Health

What is diabetic neuropathy?

Diabetic neuropathy is a type of nerve damage that occurs when you have diabetes. High blood sugar can damage the nerves in the body, especially the nerves in the legs.

Depending on the nerves damaged, the symptoms of diabetic neuropathy can range from pain and numbness in the legs to problems with the digestive system, urinary tract, blood vessels and heart, according to the Myoclinic. Some people have mild symptoms, but for some, diabetic neuropathy can be quite painful and debilitating.

Diabetic neuropathy is a serious complication of diabetes that can affect up to 50% of people with diabetes, but you can often prevent or slow the progression of diabetic neuropathy by managing your blood sugar consistently and following a healthy lifestyle. Give.

Symptoms of diabetic neuropathy

There are four main types of diabetic neuropathy in which a person can experience one or more types of neuropathy. The symptoms will depend on your nerves and the symptoms usually develop gradually. The person may not notice the disease until significant nerve damage has occurred.

Peripheral neuropathy

This type of neuropathy may also be called distal symmetrical peripheral neuropathy. This is the most common type of diabetic neuropathy, affecting the legs first and then the hands and arms. Signs and symptoms of peripheral neuropathy often get worse at night and may include numbness or decreased ability to feel pain or temperature changes, tingling or burning sensation, severe pain or cramping, increased sensitivity to touch for some people, and even bedspread weight. It can also be painful and cause serious problems in the foot such as wounds, infections and bone and joint pain.

Autonomic neuropathy

The autonomic nervous system controls your heart, bladder, stomach, intestines, genitals and eyes. Diabetes can affect the nerves in any of these areas and may cause a lack of awareness of low blood sugar levels (lack of awareness of hypoglycemia), bladder or intestinal problems, slow gastric emptying (gastroparesis), nausea, There is vomiting and loss of appetite, changes in the way your eyes adjust from light to dark and reduced sexual response.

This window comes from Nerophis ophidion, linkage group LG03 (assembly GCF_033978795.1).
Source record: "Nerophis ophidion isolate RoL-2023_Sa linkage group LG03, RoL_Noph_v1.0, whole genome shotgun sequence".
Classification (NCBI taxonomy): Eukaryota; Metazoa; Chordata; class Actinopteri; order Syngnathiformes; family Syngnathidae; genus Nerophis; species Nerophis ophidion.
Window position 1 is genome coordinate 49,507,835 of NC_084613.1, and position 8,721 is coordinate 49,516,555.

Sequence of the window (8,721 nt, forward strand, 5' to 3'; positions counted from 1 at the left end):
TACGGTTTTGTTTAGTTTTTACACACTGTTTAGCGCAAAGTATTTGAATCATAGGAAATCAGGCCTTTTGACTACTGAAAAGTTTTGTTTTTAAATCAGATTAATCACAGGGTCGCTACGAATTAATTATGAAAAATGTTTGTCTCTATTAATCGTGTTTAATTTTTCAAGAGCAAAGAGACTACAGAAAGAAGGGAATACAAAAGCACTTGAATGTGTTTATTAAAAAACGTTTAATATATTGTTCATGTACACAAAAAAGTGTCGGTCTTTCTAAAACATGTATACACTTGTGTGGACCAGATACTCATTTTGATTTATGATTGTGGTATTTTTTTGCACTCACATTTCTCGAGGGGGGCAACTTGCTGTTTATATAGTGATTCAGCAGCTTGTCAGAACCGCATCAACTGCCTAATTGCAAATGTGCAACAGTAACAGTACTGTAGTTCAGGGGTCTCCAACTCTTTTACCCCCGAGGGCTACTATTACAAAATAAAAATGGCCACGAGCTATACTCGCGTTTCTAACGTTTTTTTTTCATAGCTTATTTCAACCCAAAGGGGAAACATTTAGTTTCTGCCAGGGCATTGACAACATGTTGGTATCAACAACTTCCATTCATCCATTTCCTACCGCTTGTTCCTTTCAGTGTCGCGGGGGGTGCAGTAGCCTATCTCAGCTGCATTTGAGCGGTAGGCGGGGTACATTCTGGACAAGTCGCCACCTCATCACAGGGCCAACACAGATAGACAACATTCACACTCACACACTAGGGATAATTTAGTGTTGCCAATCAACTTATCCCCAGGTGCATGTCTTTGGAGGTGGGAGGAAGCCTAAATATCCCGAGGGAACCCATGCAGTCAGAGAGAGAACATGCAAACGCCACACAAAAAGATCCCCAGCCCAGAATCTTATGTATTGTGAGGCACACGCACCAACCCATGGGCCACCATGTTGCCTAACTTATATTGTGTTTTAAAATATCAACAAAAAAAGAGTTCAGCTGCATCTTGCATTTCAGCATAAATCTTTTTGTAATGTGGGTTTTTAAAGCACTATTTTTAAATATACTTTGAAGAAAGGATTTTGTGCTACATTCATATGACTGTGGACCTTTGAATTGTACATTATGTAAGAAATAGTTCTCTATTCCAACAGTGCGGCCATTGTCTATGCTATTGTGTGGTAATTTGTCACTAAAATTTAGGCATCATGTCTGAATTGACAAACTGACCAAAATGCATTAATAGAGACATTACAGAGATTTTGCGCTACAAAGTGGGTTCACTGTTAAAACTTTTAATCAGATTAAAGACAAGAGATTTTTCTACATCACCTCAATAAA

Proximal neuropathy

This type of neuropathy, also called diabetic amyotrophy, often affects the nerves in the thighs, buttocks or legs. It can also affect the abdomen and chest. Symptoms usually occur on one side of the body, but may spread to the other side. You may experience severe pain in the thighs or buttocks, weakness and contraction of the thigh muscles, difficulty getting up from a sitting position, and severe stomach pain in this position.

Mononuropathy

Mononuropathy is divided into two types, cranial and peripheral, and refers to damage to a specific nerve. Mononuropathy can also lead to difficulty concentrating or seeing, eye pain, paralysis on one side of the face, numbness or tingling in the hands or fingers, and weakness in the hands.

When to see a doctor

Be sure to see your doctor if you have any of the following:

An incision or wound on your foot that is infected and does not heal

Burning, tingling, weakness or pain in the hands or feet that interferes with daily activities or sleep

Changes in digestion, urine or sexual function

Dizziness and fainting

The American Diabetes Association recommends screening for diabetic neuropathy immediately after diagnosis of type 2 diabetes and five years after diagnosis of type 1 diabetes, followed by annual screening.

Read more: Diabetic foot pain; Cause, symptoms, diagnosis and treatment of diabetic foot pain

Read more: Why do people with diabetic feet need regular checkups?

Causes of diabetic neuropathy

The exact cause of each type of neuropathy is still unknown, and researchers believe that over time, uncontrolled blood sugar damages nerves and impairs their ability to send signals, leading to diabetic neuropathy. High blood sugar also weakens the walls of small blood vessels (capillaries) that supply oxygen and nutrients to the nerves.

risk factors Diabetic neuropathy

Anyone with diabetes can develop neuropathy, but these factors increase your risk of nerve damage: